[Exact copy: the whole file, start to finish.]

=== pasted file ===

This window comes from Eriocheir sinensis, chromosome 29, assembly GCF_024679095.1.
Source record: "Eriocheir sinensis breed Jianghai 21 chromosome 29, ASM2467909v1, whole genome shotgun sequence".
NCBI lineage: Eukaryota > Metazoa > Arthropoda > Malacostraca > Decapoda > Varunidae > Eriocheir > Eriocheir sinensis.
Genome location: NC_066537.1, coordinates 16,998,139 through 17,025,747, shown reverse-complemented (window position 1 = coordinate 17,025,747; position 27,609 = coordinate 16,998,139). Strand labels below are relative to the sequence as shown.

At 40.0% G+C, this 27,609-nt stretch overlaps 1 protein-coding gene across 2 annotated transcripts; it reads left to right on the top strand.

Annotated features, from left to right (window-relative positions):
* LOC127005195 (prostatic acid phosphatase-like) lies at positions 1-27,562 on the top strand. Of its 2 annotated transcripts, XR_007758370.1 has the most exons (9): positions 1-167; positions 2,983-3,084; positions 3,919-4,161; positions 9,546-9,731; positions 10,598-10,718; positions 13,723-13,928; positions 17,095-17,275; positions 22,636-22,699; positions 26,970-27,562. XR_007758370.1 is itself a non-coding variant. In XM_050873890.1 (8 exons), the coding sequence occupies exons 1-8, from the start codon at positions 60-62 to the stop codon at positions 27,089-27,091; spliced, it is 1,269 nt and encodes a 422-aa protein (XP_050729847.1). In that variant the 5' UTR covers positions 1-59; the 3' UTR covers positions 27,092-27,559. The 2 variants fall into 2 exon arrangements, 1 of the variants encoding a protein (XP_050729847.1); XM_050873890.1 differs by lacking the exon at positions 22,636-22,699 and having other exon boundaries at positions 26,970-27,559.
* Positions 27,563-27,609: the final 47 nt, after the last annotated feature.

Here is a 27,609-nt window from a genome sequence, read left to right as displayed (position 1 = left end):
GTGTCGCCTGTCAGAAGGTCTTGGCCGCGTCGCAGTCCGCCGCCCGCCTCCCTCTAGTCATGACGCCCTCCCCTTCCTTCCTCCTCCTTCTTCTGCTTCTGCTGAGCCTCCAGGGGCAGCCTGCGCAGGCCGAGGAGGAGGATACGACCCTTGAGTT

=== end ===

This window comes from Eriocheir sinensis, chromosome 29, assembly GCF_024679095.1.
Source record: "Eriocheir sinensis breed Jianghai 21 chromosome 29, ASM2467909v1, whole genome shotgun sequence".
NCBI lineage: Eukaryota > Metazoa > Arthropoda > Malacostraca > Decapoda > Varunidae > Eriocheir > Eriocheir sinensis.
Genome location: NC_066537.1, coordinates 16,998,139 through 17,025,747, shown reverse-complemented (window position 1 = coordinate 17,025,747; position 27,609 = coordinate 16,998,139). Strand labels below are relative to the sequence as shown.

At 40.0% G+C, this 27,609-nt stretch overlaps 1 protein-coding gene across 2 annotated transcripts; it reads left to right on the top strand.

Annotated features, from left to right (window-relative positions):
* LOC127005195 (prostatic acid phosphatase-like) lies at positions 1-27,562 on the top strand. Of its 2 annotated transcripts, XR_007758370.1 has the most exons (9): positions 1-167; positions 2,983-3,084; positions 3,919-4,161; positions 9,546-9,731; positions 10,598-10,718; positions 13,723-13,928; positions 17,095-17,275; positions 22,636-22,699; positions 26,970-27,562. XR_007758370.1 is itself a non-coding variant. In XM_050873890.1 (8 exons), the coding sequence occupies exons 1-8, from the start codon at positions 60-62 to the stop codon at positions 27,089-27,091; spliced, it is 1,269 nt and encodes a 422-aa protein (XP_050729847.1). In that variant the 5' UTR covers positions 1-59; the 3' UTR covers positions 27,092-27,559. The 2 variants fall into 2 exon arrangements, 1 of the variants encoding a protein (XP_050729847.1); XM_050873890.1 differs by lacking the exon at positions 22,636-22,699 and having other exon boundaries at positions 26,970-27,559.
* Positions 27,563-27,609: the final 47 nt, after the last annotated feature.

Here is a 27,609-nt window from a genome sequence, read left to right as displayed (position 1 = left end):
GTGTCGCCTGTCAGAAGGTCTTGGCCGCGTCGCAGTCCGCCGCCCGCCTCCCTCTAGTCATGACGCCCTCCCCTTCCTTCCTCCTCCTTCTTCTGCTTCTGCTGAGCCTCCAGGGGCAGCCTGCGCAGGCCGAGGAGGAGGATACGACCCTTGAGTT